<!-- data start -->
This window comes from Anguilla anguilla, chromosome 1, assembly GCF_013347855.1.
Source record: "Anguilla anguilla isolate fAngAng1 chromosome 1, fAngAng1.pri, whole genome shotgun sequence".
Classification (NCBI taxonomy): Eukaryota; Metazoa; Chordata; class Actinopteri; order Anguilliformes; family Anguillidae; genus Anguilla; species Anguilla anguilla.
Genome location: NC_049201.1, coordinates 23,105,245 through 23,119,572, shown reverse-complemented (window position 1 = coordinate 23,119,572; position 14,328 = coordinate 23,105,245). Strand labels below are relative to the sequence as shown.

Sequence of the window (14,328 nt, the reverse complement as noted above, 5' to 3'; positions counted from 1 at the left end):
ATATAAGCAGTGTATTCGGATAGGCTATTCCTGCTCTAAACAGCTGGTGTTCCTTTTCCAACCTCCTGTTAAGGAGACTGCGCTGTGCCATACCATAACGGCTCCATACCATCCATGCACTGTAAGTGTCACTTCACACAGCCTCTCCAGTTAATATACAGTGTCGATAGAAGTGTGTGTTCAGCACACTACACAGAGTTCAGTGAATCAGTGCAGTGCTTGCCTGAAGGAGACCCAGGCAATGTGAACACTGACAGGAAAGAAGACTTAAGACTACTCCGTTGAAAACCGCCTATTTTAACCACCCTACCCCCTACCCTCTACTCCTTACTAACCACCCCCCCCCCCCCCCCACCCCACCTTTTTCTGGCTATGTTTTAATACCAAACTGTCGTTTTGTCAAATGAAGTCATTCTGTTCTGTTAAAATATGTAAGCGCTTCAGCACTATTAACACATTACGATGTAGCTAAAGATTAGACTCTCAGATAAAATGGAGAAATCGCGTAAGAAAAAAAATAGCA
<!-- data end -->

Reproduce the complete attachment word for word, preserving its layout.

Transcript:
This window comes from Anguilla anguilla, chromosome 1, assembly GCF_013347855.1.
Source record: "Anguilla anguilla isolate fAngAng1 chromosome 1, fAngAng1.pri, whole genome shotgun sequence".
Classification (NCBI taxonomy): Eukaryota; Metazoa; Chordata; class Actinopteri; order Anguilliformes; family Anguillidae; genus Anguilla; species Anguilla anguilla.
Genome location: NC_049201.1, coordinates 23,105,245 through 23,119,572, shown reverse-complemented (window position 1 = coordinate 23,119,572; position 14,328 = coordinate 23,105,245). Strand labels below are relative to the sequence as shown.

Sequence of the window (14,328 nt, the reverse complement as noted above, 5' to 3'; positions counted from 1 at the left end):
ATATAAGCAGTGTATTCGGATAGGCTATTCCTGCTCTAAACAGCTGGTGTTCCTTTTCCAACCTCCTGTTAAGGAGACTGCGCTGTGCCATACCATAACGGCTCCATACCATCCATGCACTGTAAGTGTCACTTCACACAGCCTCTCCAGTTAATATACAGTGTCGATAGAAGTGTGTGTTCAGCACACTACACAGAGTTCAGTGAATCAGTGCAGTGCTTGCCTGAAGGAGACCCAGGCAATGTGAACACTGACAGGAAAGAAGACTTAAGACTACTCCGTTGAAAACCGCCTATTTTAACCACCCTACCCCCTACCCTCTACTCCTTACTAACCACCCCCCCCCCCCCCCCACCCCACCTTTTTCTGGCTATGTTTTAATACCAAACTGTCGTTTTGTCAAATGAAGTCATTCTGTTCTGTTAAAATATGTAAGCGCTTCAGCACTATTAACACATTACGATGTAGCTAAAGATTAGACTCTCAGATAAAATGGAGAAATCGCGTAAGAAAAAAAATAGCA